Not so, says Paul. It’s arrogant to let professing Christians get away with acting worse than non-Christians and re-naming that Christianity. That’s not a humble submission to Scripture. That’s over-writing Scripture.
2. We think it’s divisive to discipline, but Paul thinks it’s divisive not to discipline.
It’d be easy to think that removing an unrepentant sinner is divisive. But Paul actually commands the Corinthians that “he who has done this be removed from among you.”
Meditate on that phrase for a moment: “removed from among you.” The preposition “among” implies that as long as this unrepentant sinner remains among you—talking as one of you, counted as one of you by others—then he’s the one sowing division. How? By introducing a pattern of rebellion where there should be a pattern of repentance. When a member makes peace with his own sin, it disturbs the peace of the church.
3. We think it’s foolish to discipline, but Paul thinks it’s foolish not to discipline.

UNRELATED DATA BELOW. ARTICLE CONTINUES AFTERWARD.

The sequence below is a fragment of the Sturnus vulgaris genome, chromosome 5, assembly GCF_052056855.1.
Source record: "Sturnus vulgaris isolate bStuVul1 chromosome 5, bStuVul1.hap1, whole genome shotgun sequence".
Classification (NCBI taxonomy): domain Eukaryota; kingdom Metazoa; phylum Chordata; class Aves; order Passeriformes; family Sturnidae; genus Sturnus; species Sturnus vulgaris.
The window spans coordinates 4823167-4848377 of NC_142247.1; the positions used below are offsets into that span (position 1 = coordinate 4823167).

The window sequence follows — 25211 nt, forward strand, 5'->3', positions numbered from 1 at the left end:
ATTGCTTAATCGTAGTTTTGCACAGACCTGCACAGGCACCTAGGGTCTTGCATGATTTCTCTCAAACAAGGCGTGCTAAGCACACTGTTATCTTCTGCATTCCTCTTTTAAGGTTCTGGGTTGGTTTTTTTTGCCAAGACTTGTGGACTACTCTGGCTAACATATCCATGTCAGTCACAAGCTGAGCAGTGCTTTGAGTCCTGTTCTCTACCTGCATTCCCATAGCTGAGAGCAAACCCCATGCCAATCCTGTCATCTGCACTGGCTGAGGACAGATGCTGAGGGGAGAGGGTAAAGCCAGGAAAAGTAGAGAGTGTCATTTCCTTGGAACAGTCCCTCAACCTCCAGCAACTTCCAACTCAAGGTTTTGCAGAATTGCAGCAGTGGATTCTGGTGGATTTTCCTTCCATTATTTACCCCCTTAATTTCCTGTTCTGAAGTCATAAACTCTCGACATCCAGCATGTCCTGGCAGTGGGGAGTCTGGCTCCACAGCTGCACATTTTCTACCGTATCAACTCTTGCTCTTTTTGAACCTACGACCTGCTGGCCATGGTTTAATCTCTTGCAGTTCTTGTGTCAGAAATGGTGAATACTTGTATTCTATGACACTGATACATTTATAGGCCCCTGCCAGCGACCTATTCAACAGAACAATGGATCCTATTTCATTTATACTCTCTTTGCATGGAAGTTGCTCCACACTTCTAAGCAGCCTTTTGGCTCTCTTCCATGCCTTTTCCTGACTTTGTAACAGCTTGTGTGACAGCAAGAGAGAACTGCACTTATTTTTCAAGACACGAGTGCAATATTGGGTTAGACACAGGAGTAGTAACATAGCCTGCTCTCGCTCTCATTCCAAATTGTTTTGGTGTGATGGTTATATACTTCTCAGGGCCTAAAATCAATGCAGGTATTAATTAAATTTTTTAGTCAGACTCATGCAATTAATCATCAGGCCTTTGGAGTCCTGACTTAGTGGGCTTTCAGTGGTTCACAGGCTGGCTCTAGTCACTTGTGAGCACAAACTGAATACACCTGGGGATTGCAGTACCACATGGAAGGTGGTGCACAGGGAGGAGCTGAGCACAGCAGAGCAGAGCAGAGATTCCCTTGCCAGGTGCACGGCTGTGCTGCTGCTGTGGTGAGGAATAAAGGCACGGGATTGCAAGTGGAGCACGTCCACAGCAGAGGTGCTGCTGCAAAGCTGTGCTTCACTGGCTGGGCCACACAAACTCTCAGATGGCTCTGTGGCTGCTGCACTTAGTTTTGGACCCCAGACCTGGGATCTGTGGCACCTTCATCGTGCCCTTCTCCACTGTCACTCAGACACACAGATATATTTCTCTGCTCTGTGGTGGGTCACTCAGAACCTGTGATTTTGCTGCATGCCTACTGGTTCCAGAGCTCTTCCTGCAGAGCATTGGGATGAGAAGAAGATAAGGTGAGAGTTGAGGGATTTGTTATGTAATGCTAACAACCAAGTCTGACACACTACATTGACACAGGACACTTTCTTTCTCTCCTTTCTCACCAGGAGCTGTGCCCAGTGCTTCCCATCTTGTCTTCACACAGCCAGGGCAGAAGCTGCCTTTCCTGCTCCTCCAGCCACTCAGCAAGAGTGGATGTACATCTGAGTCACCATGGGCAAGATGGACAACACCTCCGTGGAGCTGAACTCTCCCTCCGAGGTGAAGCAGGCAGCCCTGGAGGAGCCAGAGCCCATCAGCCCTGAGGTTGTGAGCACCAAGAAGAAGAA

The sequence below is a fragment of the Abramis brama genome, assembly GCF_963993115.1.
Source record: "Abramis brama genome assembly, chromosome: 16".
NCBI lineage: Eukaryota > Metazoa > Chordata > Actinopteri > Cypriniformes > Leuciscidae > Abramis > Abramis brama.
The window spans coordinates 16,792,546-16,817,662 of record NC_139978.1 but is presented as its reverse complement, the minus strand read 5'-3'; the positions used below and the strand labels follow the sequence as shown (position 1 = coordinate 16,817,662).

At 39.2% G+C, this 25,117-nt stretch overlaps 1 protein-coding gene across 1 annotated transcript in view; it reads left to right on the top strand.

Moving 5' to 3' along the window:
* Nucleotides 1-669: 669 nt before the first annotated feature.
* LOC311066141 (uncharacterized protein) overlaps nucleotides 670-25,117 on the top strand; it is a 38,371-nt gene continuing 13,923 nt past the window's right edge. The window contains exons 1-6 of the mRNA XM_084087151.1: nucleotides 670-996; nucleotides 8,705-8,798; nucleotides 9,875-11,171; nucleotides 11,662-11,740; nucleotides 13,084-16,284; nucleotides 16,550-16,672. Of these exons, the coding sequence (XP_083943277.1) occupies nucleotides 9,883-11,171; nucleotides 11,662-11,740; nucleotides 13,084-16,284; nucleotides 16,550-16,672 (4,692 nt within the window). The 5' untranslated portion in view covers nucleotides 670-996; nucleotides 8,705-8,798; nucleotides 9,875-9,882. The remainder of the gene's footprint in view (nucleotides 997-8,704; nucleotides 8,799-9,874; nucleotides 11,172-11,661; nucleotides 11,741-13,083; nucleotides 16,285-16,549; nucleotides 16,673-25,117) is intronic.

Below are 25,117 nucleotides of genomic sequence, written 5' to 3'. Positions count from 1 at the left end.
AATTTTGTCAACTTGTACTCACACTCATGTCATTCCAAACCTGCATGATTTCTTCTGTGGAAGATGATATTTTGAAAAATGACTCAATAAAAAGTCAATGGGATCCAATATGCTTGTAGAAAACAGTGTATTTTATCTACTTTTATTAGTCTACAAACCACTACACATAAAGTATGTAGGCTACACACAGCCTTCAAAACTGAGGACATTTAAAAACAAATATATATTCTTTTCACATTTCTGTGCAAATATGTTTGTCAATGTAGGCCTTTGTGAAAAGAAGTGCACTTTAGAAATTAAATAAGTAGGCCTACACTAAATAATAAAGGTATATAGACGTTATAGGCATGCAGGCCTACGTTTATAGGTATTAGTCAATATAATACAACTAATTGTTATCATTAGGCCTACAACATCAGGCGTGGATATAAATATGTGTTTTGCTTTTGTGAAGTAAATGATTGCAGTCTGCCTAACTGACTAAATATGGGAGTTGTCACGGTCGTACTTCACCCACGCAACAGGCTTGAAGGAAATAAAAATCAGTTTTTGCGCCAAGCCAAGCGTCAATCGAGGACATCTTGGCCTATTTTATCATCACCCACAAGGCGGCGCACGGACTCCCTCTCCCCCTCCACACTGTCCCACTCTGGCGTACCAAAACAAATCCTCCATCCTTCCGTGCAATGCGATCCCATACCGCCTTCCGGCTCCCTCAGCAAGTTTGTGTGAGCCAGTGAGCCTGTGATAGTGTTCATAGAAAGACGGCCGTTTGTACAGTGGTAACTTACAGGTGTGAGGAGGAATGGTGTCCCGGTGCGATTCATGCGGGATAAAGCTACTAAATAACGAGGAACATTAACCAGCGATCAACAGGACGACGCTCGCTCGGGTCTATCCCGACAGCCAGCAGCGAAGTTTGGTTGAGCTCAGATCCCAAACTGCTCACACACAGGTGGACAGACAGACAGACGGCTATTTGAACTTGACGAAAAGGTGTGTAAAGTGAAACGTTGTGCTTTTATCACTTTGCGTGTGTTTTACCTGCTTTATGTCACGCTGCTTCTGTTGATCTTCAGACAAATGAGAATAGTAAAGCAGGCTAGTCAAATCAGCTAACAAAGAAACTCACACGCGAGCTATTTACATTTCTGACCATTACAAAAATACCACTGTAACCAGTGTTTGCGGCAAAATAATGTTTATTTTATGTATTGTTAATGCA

Our fallen assumption here is that the word will get out about us—we just couldn’t be patient with a really bad sinner, or we’re not a very forgiving church, or whatever. If even faithful discipline gets bad press, then why do it? Besides, who wants to come into a church where they make a practice of kicking people out? Talk about bad for business—how do you expect to grow a church that way?
But Paul had already made up his mind on the matter before he ever put pen to papyrus: “I have already pronounced judgment on the one who did such a thing.” It’s obvious to Paul what you do when a fellow church member makes peace with his own outward, ongoing sin (he “has” his father’s wife, present tense, ongoing). You should break peace with him, so that the world might respect the church for practicing what it preaches. That’s wisdom, not foolishness
4. We think it’s unloving to discipline, but Paul thinks it’s unloving not to discipline.
“Doesn’t discipline violate the golden rule?” Only if you want people to love you by patting you on your back while you sin yourself to Hell. Too strong? Not at all. It’s exactly what Paul implies in 1 Corinthians 5:5: “you are to deliver this man to Satan for the destruction of the flesh, so that his spirit may be saved in the day of the Lord.”
In other words, send the man into the world he seems to love so that he would become sick of his sin, repent, and be saved from hell when Jesus returns (cf. Matt 5:29–30; Js 5:19–20). Repentance is a necessary response prior to redemption.
5. We think it’s unholy to discipline, but Paul thinks it’s unholy not to discipline.